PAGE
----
The FSA says its work has seen great improvement in the market with many firms reviewing past sales and procedures to deliver improved outcomes for customers.
But it says a number of firms are still giving high levels of unsuitable advice. The FSA has carried out further assessments of 22 firms that posed the highest risk of offering poor advice, following its initial thematic review in 2008. These include IFA firms and banks.
It found that of 251 files, 34 per cent involved unsuitable advice, in 31 per cent of cases it was unclear whether the advice was suitable and in 35 per cent of cases the advice was suitable.
Six firms have been referred to the FSA’s enforcement division as a result of work on pension switching. RSM Tenon Financial Services and Charles Palmer of Financial Ltd have already been hit with fines.
The FSA says it is currently in discussions with a number of firms on the format and extent of further remedial work so the number of cases to be reviewed and the redress payable is expected to increase.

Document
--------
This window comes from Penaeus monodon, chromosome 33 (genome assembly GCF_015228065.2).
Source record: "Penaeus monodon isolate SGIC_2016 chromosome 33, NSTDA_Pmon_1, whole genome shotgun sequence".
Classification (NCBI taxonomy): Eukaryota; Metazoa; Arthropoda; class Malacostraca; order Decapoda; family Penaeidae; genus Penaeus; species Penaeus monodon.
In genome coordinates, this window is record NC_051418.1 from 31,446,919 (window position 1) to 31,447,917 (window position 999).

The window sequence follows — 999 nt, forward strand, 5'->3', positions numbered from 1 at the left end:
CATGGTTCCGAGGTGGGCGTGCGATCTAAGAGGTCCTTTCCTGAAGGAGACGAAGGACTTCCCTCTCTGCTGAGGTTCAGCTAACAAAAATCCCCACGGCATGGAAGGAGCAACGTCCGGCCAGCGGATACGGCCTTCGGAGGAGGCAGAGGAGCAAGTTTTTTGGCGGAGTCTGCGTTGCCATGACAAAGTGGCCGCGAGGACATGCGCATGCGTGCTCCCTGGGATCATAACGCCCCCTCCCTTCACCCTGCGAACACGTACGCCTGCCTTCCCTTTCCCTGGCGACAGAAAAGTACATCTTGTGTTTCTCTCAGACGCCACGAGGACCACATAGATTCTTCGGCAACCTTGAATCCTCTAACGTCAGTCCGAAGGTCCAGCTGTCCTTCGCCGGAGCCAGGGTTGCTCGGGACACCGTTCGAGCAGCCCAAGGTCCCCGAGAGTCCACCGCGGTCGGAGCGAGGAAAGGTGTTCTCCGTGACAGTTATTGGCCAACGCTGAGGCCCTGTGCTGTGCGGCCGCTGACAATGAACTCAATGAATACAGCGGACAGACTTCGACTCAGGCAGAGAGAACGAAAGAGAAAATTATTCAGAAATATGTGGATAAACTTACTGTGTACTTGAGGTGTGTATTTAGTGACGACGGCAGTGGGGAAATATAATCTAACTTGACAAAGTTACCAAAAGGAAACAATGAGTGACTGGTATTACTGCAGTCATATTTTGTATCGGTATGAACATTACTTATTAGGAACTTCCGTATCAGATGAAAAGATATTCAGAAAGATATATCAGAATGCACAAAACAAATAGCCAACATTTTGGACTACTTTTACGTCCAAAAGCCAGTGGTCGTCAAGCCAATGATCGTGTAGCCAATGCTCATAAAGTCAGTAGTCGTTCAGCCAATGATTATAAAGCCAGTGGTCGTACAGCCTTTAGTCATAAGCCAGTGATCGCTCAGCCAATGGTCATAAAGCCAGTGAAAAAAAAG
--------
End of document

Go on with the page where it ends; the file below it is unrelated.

It says its follow-up work highlighted additional concerns. Some advisers were found to be offering portfolio advice services, where the additional costs were not justified for a particular customer.
It says it also saw examples of tied advisers not investigating a customer’s existing pension arrangements.The FSA has vowed to follow upthese concerns.
Director of conduct risk Dan Waters (pictured) says more than 10 per cent of all pension switching advice given since April 2006 will be looked at again as part of the past business reviews firms are carrying out, adding that the FSA will “not hesitate” to take further action.
He says: “The actions we have taken to raise standards have driven significant change in the market and will see large sums of money returned to customers who received poor advice. In fact, more than 10 per cent of all pension switching advice since April 2006 will be looked at again.
“However, although many firms have changed the way they operate, we remain concerned that some continue to give poor advice. Ignorance is no defence and we will continue to focus on the high risk firms through intensive supervision. We will not hesitate to take tough action against any firms that fall below our standards.”